No one in Wisconsin has been more forceful in demanding changes to the state’s Government Accountability Board, which oversees elections, campaign finance, ethics and lobbying, than Robin Vos.
The Republican Assembly Speaker has deemed the GAB “dysfunctional” and called its director and general counsel, Kevin Kennedy, an “embarrassment” who “needs to be gone.” His critique has been long on vitriol but short on specifics.
Vos likes that the board, which the Legislature created in 2007, is led by six former judges appointed by the governor to staggered six-year terms. But he feels these judges are being manipulated by Kennedy and other staff into serving as “a rubber stamp.”
“The GAB judges are not in charge, and that has to change,” Vos said recently.
Kennedy, noting in an interview that the board has at times overruled staff, is not aware of any board support for legislative intervention. He considers Vos’ comments “an insult to the board members.” The judges seem inclined to agree.
Board Chair Thomas Barland finds Vos’ criticism “grossly exaggerated and sensationalized.” Gerald Nichol, a board member since 2008, says he’s “never felt misled” by staff. Both praise Kennedy, whom only the board can remove.
Barland, a former Republican lawmaker, laments that in his five years on the GAB “no member of either house of the Legislature has contacted me before making public calls for changes in how the board operates.” Nichol, a former Republican district attorney, sees a need to tweak some GAB rules but is likewise miffed that lawmakers “never come to us” for input.
In other words, the judges Vos says he’s looking out for disagree with his analysis and resent lawmakers’ failure to get their input — the very thing Vos accuses GAB staff of doing.
Vos did not respond to an interview request or to written questions, including whether the judges have expressed concerns to him about being overshadowed by staff. He’s stated elsewhere that “the straw that broke the camel’s back” was when GAB staff redesigned the Nov. 4 ballot “willy nilly right before the election” without consulting the judges or others.
In fact, the design was unveiled July 17, well before the election. A lawsuit over these ballots filed by Vos and fellow Republican Scott Fitzgerald was dismissed on technical grounds following a vigorous defense of the GAB’s actions by GOP Attorney General J.B. Van Hollen.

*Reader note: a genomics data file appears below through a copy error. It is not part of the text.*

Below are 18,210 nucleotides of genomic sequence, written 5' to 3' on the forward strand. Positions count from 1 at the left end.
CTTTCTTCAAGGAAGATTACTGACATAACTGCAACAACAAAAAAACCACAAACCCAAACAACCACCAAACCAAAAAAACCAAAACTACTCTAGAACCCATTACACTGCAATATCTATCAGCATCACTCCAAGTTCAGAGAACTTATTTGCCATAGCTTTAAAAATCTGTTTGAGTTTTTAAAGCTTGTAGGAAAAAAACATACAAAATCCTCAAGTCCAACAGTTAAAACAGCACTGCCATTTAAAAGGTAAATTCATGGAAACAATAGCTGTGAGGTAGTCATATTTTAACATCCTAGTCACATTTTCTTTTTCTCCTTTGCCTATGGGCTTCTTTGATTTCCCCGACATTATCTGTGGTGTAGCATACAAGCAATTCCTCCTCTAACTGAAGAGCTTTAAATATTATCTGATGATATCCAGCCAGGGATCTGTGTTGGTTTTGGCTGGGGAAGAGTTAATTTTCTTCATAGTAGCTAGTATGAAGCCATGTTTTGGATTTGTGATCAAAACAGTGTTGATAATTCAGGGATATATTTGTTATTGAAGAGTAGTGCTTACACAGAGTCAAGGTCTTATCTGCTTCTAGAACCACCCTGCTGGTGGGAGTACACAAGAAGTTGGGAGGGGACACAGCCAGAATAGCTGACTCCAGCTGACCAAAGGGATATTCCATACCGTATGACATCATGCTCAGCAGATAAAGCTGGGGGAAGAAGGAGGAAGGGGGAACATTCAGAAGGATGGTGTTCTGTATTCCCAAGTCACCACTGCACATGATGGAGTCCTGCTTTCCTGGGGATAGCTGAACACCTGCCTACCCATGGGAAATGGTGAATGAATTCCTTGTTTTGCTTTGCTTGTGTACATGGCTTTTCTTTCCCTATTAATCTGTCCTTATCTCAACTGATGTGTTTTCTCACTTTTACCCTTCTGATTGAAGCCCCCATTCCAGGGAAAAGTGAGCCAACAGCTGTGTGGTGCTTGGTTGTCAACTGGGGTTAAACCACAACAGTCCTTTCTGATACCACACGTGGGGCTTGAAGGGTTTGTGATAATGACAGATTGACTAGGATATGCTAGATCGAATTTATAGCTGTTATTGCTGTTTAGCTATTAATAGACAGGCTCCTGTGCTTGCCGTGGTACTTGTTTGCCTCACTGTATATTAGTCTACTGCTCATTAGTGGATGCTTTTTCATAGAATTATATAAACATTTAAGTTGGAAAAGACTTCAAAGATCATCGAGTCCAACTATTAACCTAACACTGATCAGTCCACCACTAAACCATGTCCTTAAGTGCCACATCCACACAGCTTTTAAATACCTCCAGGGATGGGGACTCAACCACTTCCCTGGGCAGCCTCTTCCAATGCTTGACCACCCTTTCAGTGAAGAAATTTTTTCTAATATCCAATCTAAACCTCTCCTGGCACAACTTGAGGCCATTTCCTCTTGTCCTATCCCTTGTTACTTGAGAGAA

But Vos happens to be right that the judges are not pleased with how this matter was handled.
“The ballot was sent out without the board’s knowledge or review and I believe it was sent out prematurely in terms of staff review,” says Barland, adding that the board is looking into what occurred. But he’s confident its concerns can be fully addressed without the Legislature needing to change any rules.
Jay Heck, executive director of Common Cause in Wisconsin, thinks lawmakers are irked that the GAB backed a John Doe probe into alleged illegal activity involving Republicans and want to end its ability to launch investigations without legislative approval. Fitzgerald, the Senate majority leader, has even proposed having the GAB be governed by partisan political appointees, as was its predecessor, the State Elections Board.
Heck says this shows tremendous amnesia regarding the problems that prompted the Legislature, Vos and Fitzgerald included, to create the GAB in its present form, to ensure independence.
Wisconsin’s GAB has been hailed as a national model and its performance during elections has ranked among the best in the country. A state audit of the board, requested by Republicans, is expected by the end of the year. But already some lawmakers are riled by the GAB’s secrecy regarding its investigations, which extended even to the auditors.
In fact, the Legislature itself insisted on limiting what the board can reveal. A few years back the GAB sought legislative changes to allow it to release more information. That effort went nowhere.
Lueders is the Money and Politics Project director at the Wisconsin Center for Investigative Journalism (www.WisconsinWatch.org). The Center produces the project in partnership with MapLight.
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